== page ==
Press Release: Committee calls government to delay expansion of euthanasia for mental illness
For immediate release – Ottawa, ON
In a majority report released yesterday, the Joint Committee studying medical assistance in dying (MAiD) has recommended that the government needs to once again delay the expansion of euthanasia to those with mental illness, noting that “the medical system in Canada is not prepared” for such an expansion.
The expansion, initially set to happen in March of 2023, was delayed as it became clear that Canadians and mental health professionals did not support the expansion. At the most recent committee hearings, it again became clear that Canadians do not support offering euthanasia to those with mental illness. Psychiatrists and psychologists spoke and wrote convincingly against the expansion. The committee heard from in-person witnesses with various perspectives and received written submissions from Canadians.
“We are thrilled that the committee was willing to hear what Canadians were saying and came to the conclusion that we cannot in good conscience expand euthanasia to those with mental illness,” said Daniel Zekveld, a policy analyst with ARPA Canada.
“Euthanasia should never be seen or used as a solution to mental illness. We need to keep sharing a message of hope and care with those who are suffering.”
With the Joint Committee’s recommendation, it is necessary for the government to introduce legislation to delay the expansion of euthanasia to those with mental illness. Without quick action, the expansion will come into effect on March 17 this year.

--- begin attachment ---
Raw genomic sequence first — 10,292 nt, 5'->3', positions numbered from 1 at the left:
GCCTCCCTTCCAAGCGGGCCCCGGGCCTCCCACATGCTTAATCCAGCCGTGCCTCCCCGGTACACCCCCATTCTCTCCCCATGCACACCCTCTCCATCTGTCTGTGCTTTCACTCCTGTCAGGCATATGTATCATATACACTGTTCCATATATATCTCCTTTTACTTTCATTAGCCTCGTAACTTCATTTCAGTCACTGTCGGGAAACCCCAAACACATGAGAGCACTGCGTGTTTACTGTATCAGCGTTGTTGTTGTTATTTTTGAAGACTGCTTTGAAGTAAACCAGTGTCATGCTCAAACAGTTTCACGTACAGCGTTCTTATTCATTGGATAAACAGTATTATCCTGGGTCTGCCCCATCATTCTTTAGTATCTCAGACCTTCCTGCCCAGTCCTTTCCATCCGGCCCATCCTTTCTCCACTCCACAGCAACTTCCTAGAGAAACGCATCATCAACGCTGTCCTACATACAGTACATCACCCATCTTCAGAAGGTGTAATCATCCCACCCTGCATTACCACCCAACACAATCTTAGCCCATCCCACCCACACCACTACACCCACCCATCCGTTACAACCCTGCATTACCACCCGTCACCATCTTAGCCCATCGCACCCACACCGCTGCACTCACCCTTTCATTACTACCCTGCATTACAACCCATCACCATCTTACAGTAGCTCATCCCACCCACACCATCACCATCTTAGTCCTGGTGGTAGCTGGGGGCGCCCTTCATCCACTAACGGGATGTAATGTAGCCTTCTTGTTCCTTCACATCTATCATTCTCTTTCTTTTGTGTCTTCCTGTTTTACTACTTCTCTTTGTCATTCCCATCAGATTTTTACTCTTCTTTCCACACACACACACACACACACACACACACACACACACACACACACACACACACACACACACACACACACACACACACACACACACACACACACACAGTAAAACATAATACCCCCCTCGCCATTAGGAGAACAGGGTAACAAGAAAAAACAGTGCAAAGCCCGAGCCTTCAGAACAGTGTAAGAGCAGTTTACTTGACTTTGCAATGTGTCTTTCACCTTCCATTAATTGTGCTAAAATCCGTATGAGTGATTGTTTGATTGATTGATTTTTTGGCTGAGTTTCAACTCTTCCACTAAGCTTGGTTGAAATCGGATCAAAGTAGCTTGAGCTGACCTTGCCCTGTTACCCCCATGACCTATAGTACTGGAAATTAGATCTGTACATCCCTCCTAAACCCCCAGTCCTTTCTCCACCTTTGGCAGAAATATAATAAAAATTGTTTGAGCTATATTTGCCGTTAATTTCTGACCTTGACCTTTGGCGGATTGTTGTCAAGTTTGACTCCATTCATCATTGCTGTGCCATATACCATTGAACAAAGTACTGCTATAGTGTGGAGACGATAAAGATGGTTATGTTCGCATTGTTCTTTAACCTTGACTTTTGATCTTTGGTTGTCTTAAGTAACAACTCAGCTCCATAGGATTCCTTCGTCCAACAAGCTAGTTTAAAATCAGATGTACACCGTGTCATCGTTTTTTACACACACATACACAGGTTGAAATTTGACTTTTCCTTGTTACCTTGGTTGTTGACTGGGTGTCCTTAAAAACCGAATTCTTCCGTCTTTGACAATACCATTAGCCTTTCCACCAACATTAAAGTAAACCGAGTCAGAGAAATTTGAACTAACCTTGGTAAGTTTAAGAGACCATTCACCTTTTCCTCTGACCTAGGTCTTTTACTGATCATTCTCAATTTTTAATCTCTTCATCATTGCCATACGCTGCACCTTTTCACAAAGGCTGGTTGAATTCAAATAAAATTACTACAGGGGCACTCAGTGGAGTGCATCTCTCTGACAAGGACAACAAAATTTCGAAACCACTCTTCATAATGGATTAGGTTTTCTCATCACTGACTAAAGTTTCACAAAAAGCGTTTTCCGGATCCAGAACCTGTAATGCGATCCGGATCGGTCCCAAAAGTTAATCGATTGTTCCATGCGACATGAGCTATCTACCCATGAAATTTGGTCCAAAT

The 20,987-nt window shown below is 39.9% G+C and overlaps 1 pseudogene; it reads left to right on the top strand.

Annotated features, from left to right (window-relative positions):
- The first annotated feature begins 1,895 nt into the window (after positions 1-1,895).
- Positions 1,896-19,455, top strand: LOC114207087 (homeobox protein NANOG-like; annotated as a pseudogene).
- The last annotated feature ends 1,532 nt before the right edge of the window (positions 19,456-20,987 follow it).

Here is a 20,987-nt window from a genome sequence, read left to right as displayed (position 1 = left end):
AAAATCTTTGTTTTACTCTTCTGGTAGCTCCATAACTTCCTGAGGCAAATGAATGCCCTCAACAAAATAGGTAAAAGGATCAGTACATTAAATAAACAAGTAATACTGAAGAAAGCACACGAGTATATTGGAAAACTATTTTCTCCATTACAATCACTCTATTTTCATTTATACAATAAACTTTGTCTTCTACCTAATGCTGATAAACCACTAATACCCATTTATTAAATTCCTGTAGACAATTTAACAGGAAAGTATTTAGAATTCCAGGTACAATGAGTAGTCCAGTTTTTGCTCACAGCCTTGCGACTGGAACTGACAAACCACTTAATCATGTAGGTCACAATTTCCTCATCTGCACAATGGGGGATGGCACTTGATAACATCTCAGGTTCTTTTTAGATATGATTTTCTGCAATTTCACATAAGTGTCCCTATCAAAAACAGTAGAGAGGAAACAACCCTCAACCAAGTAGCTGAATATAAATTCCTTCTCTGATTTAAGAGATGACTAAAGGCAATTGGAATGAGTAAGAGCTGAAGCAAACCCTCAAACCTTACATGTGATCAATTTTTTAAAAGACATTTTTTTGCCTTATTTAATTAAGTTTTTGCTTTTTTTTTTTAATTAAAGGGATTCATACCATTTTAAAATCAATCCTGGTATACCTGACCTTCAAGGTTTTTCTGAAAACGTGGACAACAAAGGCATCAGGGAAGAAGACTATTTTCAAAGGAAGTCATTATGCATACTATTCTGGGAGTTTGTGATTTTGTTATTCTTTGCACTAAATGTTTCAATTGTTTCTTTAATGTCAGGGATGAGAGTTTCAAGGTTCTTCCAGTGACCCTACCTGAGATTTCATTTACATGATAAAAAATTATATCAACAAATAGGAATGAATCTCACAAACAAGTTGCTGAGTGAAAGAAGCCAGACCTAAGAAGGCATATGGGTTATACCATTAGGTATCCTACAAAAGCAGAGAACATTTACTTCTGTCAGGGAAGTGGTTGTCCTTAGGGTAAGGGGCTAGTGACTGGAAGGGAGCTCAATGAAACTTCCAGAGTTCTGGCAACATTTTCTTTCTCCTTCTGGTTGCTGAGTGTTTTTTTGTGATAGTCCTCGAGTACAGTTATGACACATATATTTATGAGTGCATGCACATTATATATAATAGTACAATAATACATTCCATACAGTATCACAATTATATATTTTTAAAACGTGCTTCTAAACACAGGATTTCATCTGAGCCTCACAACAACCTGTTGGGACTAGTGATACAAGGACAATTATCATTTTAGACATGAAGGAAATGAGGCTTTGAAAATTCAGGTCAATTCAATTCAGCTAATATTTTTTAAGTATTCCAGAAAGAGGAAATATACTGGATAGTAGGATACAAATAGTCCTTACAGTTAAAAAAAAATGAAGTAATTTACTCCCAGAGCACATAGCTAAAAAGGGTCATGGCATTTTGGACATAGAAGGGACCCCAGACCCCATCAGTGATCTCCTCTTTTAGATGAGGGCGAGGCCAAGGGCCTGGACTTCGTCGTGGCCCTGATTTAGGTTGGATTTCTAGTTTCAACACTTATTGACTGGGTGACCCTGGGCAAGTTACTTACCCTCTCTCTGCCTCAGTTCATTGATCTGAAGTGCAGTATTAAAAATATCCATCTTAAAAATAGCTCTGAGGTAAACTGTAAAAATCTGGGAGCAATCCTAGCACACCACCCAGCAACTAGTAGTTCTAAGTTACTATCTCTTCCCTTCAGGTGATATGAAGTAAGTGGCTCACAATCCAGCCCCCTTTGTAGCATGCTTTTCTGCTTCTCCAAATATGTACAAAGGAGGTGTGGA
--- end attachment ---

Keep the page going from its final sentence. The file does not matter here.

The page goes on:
“We call on the government to take immediate action to implement the committee’s recommendation and ensure a delay,” said Zekveld. “We hope the government will use the work of this committee to inform their legislation, and even go a step further by dropping this expansion altogether. I want to stress that Canada will never be ready to offer assisted suicide to those with mental illness. This is something that should never be considered an option.”
ARPA Canada advocates for improved palliative care and elder care across the country, as well as increased access to mental health supports. “While it will require our country to expend more money, more time, and more energy to care, it is always a better option than euthanasia,” concluded Zekveld.
The Association for Reformed Political Action (ARPA) Canada has a long history of involvement with euthanasia laws and policy in Canada. ARPA was granted intervenor standing at the Supreme Court of Canada in the Carter case in 2016. They have also provided a variety of policy reports, research, and analysis on the topic. In 2020, ARPA launched the Care Not Kill campaign, a national grassroots initiative that educates Canadians on the harms of euthanasia as well as equipping people to engage respectfully on this sensitive topic.
For further comment, please contact Daniel Zekveld at 1-866-691-2772 or [email protected]